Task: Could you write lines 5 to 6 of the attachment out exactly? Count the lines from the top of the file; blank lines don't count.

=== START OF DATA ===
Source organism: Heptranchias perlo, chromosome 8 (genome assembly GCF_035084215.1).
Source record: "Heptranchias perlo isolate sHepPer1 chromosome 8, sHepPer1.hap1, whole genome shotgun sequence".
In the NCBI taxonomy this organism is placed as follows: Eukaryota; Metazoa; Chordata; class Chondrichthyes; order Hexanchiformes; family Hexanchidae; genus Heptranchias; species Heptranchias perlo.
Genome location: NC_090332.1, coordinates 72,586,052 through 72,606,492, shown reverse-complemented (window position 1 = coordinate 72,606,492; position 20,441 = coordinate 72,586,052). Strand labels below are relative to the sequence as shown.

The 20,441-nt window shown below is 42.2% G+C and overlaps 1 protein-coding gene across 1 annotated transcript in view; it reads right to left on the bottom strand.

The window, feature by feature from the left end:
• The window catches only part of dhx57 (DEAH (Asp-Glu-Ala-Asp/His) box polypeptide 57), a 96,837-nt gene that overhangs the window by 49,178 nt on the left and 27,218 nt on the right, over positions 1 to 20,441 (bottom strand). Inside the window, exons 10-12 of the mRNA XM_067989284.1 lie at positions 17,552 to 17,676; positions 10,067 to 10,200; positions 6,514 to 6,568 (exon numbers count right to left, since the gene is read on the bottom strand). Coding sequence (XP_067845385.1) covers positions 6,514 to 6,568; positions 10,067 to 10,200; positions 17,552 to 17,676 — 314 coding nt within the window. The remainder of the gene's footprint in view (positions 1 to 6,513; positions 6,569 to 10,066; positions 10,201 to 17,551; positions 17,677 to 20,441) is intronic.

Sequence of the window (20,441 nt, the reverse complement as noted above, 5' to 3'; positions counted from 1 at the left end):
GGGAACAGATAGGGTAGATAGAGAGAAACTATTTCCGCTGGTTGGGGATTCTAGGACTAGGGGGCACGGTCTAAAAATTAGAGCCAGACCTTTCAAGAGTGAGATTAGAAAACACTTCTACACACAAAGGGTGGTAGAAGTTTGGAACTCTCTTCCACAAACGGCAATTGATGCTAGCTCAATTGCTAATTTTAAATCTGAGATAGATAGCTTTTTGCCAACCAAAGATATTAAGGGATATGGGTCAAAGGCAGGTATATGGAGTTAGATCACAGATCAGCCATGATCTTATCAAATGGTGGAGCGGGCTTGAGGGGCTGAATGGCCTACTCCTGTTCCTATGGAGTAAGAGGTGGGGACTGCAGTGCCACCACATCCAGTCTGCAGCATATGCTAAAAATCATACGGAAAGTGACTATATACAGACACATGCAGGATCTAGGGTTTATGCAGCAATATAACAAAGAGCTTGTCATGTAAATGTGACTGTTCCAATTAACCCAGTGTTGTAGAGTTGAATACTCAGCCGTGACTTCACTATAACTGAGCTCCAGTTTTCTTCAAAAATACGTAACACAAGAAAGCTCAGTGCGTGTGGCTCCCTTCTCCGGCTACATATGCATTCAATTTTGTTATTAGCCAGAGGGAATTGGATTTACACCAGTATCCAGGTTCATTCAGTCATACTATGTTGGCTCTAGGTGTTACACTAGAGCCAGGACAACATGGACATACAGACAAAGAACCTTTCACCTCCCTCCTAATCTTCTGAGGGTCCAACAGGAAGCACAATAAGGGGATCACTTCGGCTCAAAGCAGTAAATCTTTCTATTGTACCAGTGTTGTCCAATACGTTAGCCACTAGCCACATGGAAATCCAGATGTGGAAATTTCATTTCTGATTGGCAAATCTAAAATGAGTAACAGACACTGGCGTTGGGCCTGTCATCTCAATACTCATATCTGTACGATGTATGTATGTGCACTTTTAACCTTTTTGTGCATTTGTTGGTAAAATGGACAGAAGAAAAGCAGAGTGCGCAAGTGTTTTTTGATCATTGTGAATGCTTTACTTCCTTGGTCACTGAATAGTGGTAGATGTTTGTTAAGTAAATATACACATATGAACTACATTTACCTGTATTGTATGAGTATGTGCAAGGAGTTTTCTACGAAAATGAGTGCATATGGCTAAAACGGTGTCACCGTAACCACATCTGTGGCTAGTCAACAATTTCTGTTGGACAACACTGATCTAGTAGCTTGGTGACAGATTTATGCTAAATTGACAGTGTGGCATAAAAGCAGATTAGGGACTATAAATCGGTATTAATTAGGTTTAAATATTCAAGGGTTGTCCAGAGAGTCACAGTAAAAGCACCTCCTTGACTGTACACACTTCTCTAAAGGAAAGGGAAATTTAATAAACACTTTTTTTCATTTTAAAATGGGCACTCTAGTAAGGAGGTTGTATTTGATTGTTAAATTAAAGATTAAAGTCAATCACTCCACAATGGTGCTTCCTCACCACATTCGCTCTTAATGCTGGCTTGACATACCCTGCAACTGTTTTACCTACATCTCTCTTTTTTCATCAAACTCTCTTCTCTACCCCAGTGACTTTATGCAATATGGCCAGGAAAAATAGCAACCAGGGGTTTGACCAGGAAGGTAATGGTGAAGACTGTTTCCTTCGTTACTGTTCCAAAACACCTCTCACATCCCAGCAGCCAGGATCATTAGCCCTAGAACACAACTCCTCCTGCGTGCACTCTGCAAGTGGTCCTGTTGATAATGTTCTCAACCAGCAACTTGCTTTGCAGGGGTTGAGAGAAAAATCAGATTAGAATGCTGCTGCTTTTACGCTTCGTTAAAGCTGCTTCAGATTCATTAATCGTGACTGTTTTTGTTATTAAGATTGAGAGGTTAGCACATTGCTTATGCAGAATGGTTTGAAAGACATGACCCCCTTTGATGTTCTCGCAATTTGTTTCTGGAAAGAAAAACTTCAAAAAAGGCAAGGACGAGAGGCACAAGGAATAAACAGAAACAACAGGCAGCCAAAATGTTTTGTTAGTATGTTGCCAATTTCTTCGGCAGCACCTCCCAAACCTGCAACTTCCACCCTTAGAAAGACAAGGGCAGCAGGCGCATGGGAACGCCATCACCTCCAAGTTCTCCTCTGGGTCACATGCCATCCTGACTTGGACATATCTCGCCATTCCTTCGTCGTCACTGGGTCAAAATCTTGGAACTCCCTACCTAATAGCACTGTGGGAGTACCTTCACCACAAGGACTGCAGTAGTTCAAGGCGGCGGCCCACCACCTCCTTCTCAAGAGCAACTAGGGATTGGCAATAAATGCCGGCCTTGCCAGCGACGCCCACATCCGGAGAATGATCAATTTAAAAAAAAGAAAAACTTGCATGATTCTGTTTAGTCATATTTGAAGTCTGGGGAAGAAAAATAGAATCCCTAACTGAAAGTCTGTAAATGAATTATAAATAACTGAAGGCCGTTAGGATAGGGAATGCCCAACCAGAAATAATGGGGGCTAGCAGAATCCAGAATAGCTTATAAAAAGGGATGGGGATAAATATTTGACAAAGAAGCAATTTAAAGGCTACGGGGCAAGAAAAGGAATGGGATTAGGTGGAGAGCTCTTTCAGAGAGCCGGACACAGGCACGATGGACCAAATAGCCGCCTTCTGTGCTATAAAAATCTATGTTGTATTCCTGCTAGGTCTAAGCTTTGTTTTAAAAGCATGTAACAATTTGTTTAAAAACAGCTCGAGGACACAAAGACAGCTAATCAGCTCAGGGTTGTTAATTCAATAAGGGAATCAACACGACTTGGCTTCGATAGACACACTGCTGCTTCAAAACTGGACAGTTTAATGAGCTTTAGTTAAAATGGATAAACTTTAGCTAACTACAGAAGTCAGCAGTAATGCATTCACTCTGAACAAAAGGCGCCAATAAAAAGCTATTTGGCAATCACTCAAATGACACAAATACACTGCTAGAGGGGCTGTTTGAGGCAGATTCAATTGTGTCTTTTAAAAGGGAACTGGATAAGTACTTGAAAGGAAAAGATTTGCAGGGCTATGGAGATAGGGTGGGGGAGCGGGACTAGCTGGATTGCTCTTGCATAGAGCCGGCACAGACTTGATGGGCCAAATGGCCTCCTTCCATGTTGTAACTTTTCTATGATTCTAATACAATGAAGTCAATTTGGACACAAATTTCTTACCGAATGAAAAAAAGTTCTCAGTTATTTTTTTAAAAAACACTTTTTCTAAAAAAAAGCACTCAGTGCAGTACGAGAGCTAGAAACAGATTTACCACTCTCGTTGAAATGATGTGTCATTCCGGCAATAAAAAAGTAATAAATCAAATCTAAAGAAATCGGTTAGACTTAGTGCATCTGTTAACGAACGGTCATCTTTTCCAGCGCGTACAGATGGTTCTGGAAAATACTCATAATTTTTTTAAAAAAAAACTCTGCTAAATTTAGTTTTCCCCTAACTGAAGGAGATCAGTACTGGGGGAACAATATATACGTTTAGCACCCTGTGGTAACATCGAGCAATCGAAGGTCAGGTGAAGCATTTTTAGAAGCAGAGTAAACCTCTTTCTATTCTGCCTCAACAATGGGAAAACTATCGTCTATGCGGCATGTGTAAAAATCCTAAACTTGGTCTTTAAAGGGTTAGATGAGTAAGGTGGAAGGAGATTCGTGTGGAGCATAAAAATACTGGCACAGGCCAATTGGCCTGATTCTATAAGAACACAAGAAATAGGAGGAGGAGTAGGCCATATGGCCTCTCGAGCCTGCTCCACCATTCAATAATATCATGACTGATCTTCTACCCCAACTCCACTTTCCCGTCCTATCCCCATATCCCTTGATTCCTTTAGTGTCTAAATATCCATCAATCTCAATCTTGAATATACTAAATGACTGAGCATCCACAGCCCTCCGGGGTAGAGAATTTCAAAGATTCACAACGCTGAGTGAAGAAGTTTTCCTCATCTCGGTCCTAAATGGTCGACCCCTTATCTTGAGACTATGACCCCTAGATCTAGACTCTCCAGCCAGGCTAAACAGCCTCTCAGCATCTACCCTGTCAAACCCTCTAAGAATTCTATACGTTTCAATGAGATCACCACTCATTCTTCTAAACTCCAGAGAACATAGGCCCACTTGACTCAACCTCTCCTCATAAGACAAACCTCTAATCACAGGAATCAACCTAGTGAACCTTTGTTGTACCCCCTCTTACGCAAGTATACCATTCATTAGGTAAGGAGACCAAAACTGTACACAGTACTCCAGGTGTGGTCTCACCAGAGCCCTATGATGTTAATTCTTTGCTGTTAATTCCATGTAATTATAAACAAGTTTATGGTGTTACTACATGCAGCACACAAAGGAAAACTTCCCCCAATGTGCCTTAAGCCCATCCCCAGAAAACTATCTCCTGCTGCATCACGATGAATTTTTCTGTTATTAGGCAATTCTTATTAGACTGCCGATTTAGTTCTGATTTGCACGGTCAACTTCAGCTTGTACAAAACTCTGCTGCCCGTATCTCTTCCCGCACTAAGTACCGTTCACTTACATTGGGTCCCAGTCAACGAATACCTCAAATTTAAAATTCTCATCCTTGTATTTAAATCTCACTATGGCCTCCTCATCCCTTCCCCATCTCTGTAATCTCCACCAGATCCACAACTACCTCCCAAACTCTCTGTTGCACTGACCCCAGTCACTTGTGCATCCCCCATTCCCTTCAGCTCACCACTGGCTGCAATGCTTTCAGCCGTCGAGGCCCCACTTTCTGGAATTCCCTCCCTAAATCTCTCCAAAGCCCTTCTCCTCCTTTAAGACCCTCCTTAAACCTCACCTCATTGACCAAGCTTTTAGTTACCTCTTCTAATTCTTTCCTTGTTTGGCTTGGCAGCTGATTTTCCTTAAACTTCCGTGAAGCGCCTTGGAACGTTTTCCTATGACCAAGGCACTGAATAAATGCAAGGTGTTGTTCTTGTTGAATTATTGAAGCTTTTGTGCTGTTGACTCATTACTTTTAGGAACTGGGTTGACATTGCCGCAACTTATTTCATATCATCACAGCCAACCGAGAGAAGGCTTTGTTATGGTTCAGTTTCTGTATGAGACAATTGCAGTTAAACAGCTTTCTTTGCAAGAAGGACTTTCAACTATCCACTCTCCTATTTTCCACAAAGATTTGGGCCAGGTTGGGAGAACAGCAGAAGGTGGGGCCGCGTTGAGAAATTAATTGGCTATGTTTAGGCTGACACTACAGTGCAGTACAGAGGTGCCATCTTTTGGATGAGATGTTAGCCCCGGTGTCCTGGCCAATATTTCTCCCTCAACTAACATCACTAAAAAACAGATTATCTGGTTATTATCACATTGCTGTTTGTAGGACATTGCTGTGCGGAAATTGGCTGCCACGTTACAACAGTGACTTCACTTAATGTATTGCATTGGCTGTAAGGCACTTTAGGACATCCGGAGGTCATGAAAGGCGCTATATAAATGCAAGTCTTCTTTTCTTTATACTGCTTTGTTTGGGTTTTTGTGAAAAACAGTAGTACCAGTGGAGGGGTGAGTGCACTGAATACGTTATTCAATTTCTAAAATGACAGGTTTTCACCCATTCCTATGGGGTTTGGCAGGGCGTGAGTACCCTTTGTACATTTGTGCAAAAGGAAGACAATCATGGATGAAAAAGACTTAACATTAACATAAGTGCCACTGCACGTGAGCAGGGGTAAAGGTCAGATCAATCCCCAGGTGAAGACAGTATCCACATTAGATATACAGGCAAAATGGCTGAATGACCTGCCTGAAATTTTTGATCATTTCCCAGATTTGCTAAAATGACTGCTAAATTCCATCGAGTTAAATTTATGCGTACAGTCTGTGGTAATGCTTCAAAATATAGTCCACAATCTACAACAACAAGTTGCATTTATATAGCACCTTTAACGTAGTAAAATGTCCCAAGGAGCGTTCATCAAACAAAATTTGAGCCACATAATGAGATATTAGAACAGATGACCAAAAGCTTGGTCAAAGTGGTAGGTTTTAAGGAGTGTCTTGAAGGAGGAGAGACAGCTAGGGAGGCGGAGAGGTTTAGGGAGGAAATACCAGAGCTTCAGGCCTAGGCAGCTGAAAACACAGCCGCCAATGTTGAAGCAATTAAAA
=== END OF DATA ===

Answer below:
The 20,441-nt window shown below is 42.2% G+C and overlaps 1 protein-coding gene across 1 annotated transcript in view; it reads right to left on the bottom strand.

The window, feature by feature from the left end: